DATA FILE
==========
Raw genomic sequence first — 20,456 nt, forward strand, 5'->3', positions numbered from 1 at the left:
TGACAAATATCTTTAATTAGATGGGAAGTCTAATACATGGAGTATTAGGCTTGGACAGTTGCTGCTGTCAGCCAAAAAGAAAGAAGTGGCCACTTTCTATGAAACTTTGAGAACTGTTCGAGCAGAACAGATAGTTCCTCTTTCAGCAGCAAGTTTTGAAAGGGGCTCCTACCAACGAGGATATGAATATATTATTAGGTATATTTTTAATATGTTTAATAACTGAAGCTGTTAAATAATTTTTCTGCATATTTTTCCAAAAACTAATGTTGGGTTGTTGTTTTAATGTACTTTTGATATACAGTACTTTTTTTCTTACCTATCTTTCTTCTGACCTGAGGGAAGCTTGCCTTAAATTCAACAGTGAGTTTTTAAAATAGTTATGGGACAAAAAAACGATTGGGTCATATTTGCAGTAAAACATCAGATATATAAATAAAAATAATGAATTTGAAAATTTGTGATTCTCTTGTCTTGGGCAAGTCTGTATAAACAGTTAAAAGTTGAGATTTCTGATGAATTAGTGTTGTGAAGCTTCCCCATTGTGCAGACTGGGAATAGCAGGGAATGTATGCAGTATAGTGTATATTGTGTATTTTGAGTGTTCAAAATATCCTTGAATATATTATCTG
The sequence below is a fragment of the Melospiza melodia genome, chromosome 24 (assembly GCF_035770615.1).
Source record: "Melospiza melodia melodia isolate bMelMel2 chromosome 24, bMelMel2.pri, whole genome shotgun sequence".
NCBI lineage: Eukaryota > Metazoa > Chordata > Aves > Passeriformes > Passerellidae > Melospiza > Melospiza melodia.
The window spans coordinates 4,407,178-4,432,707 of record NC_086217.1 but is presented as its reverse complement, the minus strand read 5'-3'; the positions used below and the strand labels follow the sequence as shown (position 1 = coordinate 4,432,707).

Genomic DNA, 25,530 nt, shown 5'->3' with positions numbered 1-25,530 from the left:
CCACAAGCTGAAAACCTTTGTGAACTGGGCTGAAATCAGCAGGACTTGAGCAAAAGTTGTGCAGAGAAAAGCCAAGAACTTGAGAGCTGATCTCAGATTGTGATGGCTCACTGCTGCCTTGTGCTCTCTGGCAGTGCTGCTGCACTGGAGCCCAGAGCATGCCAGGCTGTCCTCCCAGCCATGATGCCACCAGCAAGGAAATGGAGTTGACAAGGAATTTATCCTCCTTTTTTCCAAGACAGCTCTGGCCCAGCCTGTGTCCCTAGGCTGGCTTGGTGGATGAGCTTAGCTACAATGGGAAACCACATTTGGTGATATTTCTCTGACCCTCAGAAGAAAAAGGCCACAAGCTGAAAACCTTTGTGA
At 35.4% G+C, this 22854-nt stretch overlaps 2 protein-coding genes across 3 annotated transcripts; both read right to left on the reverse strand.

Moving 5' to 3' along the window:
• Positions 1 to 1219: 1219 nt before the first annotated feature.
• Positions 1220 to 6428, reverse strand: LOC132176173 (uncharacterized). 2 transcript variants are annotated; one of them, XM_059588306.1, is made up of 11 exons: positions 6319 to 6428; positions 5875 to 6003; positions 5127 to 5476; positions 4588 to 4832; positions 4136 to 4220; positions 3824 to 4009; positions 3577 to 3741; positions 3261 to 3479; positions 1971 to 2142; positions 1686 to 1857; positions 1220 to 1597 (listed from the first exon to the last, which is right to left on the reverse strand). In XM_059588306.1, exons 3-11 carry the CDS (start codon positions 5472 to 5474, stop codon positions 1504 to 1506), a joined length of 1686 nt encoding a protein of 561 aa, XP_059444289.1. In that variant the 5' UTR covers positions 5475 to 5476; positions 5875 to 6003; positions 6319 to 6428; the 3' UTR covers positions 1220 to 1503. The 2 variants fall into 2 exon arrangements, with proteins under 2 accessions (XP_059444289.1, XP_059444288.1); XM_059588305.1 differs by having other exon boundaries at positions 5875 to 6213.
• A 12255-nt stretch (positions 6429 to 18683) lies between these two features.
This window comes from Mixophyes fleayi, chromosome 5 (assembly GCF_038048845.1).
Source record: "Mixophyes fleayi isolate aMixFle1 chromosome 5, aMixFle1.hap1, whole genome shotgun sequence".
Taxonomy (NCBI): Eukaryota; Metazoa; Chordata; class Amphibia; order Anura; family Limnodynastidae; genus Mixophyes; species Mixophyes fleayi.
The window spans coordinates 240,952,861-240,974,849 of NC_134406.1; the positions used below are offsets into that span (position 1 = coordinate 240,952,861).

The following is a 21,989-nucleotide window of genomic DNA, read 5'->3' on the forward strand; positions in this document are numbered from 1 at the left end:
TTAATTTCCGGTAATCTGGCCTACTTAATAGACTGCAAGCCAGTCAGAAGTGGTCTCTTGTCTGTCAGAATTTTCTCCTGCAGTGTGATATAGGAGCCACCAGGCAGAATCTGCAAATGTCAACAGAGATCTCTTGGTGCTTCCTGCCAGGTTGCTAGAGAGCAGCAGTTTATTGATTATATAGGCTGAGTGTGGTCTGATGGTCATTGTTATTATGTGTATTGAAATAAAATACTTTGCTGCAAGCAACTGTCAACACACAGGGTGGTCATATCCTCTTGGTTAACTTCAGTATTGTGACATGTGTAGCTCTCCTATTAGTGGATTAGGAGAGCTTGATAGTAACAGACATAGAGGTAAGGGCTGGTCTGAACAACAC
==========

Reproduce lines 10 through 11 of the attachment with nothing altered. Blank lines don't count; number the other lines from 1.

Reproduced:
Moving 5' to 3' along the window:
• Positions 1 to 1219: 1219 nt before the first annotated feature.